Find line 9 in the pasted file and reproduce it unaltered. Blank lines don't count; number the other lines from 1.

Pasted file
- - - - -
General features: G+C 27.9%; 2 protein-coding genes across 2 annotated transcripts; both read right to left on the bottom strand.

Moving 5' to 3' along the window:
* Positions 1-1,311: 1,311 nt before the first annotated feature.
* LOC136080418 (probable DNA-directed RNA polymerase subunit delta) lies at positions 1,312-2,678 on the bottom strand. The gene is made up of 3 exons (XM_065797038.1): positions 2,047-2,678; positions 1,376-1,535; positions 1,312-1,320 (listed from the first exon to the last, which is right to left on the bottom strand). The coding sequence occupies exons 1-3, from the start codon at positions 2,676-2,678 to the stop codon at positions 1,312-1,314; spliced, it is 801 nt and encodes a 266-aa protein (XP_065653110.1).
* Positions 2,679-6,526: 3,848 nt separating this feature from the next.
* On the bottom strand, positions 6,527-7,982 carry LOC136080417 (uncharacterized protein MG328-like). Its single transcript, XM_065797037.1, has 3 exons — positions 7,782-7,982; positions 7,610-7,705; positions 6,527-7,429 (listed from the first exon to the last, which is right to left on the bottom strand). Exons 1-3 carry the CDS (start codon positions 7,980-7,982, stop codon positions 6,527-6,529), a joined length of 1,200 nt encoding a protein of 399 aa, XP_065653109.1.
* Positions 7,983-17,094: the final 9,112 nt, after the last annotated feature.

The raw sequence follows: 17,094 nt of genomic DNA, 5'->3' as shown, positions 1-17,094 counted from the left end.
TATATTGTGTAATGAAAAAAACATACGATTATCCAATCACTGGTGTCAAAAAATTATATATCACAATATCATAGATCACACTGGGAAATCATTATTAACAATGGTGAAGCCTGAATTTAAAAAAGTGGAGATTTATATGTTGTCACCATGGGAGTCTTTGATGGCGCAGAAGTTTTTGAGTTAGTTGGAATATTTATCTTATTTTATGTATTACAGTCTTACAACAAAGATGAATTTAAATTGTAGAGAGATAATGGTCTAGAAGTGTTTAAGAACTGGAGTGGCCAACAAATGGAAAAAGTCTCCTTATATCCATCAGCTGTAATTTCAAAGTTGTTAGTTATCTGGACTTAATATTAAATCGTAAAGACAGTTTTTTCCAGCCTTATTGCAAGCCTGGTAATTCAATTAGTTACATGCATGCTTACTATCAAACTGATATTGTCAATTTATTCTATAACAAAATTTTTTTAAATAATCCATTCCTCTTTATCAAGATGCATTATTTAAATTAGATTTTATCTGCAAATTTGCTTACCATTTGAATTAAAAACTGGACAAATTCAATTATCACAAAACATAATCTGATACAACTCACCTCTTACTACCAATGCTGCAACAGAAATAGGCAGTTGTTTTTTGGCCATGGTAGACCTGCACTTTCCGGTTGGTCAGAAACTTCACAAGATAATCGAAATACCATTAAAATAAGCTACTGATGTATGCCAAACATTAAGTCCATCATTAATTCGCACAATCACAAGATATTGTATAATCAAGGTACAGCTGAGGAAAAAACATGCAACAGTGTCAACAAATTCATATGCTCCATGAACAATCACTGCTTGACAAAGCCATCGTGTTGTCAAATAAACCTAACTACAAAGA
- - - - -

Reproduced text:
TATATTGTGTAATGAAAAAAACATACGATTATCCAATCACTGGTGTCAAAAAATTATATATCACAATATCATAGATCACACTGGGAAATCATTATTAACAATGGTGAAGCCTGAATTTAAAAAAGTGGAGATTTATATGTTGTCACCATGGGAGTCTTTGATGGCGCAGAAGTTTTTGAGTTAGTTGGAATATTTATCTTATTTTATGTATTACAGTCTTACAACAAAGATGAATTTAAATTGTAGAGAGATAATGGTCTAGAAGTGTTTAAGAACTGGAGTGGCCAACAAATGGAAAAAGTCTCCTTATATCCATCAGCTGTAATTTCAAAGTTGTTAGTTATCTGGACTTAATATTAAATCGTAAAGACAGTTTTTTCCAGCCTTATTGCAAGCCTGGTAATTCAATTAGTTACATGCATGCTTACTATCAAACTGATATTGTCAATTTATTCTATAACAAAATTTTTTTAAATAATCCATTCCTCTTTATCAAGATGCATTATTTAAATTAGATTTTATCTGCAAATTTGCTTACCATTTGAATTAAAAACTGGACAAATTCAATTATCACAAAACATAATCTGATACAACTCACCTCTTACTACCAATGCTGCAACAGAAATAGGCAGTTGTTTTTTGGCCATGGTAGACCTGCACTTTCCGGTTGGTCAGAAACTTCACAAGATAATCGAAATACCATTAAAATAAGCTACTGATGTATGCCAAACATTAAGTCCATCATTAATTCGCACAATCACAAGATATTGTATAATCAAGGTACAGCTGAGGAAAAAACATGCAACAGTGTCAACAAATTCATATGCTCCATGAACAATCACTGCTTGACAAAGCCATCGTGTTGTCAAATAAACCTAACTACAAAGA